Undeterred by my lack of foresight or planning, I decided that I had to see the complex regardless, so we hopped in an Uber and made our way to the man-made peninsula opposite Montreal’s Port, taking our chances that no one would notice our presence.
No such luck.
Henk and I weren’t on the grounds of Habitat 67 more than 15 minutes when we were spotted on a security camera by a guard stationed in one of the lobbies. (This should be of great comfort to the residents, by the way.)
“Uh-oh”, I said to Henk, “I think we’re busted.” Sure enough, the security guard came up to us and told us we weren’t allowed to be there as this was private property. Genuinely apologetic, albeit guilty, I did what I usually do in these kind of situations and started talking – talking about my days at the University of Guelph, the architectural interest I had in the building and Safdie, our bad timing re: the tours, etc. etc. blah blah blah.
Next thing I knew, our security guard was calling one of the long-time residents of the complex, who not only came to meet us, but after hearing about our interest in the complex, offered to take us on an impromptu tour of the buildings. Yep, I had talked my way into a private tour of Habitat 67!
Habitat 67 – Beauty or Beast?
Accompanied by our enthusiastic and well-informed resident/guide (whom I will call ‘Raymond’ so as not to get him into any trouble!), Henk and I began to get a deeper appreciation for the design of Habitat 67.
From an engineering standpoint, the complex is definitely a beast: 354 concrete cubes are precisely balanced, stacked and cantilevered over one another so that they look suspended in space. All of them are reinforced with a steel skeleton, and the modules on the lower levels are made of thicker concrete than those on the upper tiers.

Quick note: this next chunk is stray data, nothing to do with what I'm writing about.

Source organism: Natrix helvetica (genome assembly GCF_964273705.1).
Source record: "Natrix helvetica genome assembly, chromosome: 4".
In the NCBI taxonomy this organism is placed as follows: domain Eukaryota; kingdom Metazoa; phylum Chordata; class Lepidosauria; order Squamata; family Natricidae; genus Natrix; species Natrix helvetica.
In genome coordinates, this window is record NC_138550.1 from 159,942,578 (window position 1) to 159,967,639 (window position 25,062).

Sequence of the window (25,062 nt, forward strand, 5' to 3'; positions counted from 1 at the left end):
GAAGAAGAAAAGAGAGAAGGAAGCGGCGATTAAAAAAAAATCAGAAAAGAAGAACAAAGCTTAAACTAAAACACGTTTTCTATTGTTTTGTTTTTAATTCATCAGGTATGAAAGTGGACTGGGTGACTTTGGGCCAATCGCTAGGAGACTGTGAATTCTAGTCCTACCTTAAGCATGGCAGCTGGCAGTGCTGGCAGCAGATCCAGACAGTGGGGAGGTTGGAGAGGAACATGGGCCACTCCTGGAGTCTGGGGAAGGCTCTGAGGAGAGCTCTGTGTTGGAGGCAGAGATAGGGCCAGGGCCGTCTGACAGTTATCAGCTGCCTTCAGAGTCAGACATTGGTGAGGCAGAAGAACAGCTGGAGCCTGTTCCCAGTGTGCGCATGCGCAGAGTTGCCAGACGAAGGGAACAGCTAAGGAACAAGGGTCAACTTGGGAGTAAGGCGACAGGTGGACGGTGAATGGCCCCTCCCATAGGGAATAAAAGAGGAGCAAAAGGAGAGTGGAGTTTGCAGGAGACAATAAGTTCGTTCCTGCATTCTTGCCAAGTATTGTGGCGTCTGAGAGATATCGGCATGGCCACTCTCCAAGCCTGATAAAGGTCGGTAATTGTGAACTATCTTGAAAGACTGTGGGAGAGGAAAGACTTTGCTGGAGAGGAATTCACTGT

Connected by covered walkways whose heated floors keep them free of ice in the winter months, individual homes are made up of at least one of these 600-square foot ‘modules’, with some as large as 7 units, spanning 4200 square feet over several floors.
And of course, true to Safdie’s vision, there are terraces and gardens for every unit, many with unbeatable views of Montreal.
There is definitely beauty here in both the creativity of the design and the structural ingenuity of its working parts: even a modern take on a downspout is part fountain, part function.
Inside Moshe Safdie’s Habitat 67 Home
Our tour was an unexpected treat, but the real bonus came when ‘Raymond’ wanted to show us one of the homes that are usually open for public tours: he quickly realized that the set of keys the security guard had given him were for Moshe Safdie’s PERSONAL apartment instead, which was currently undergoing a complete restoration.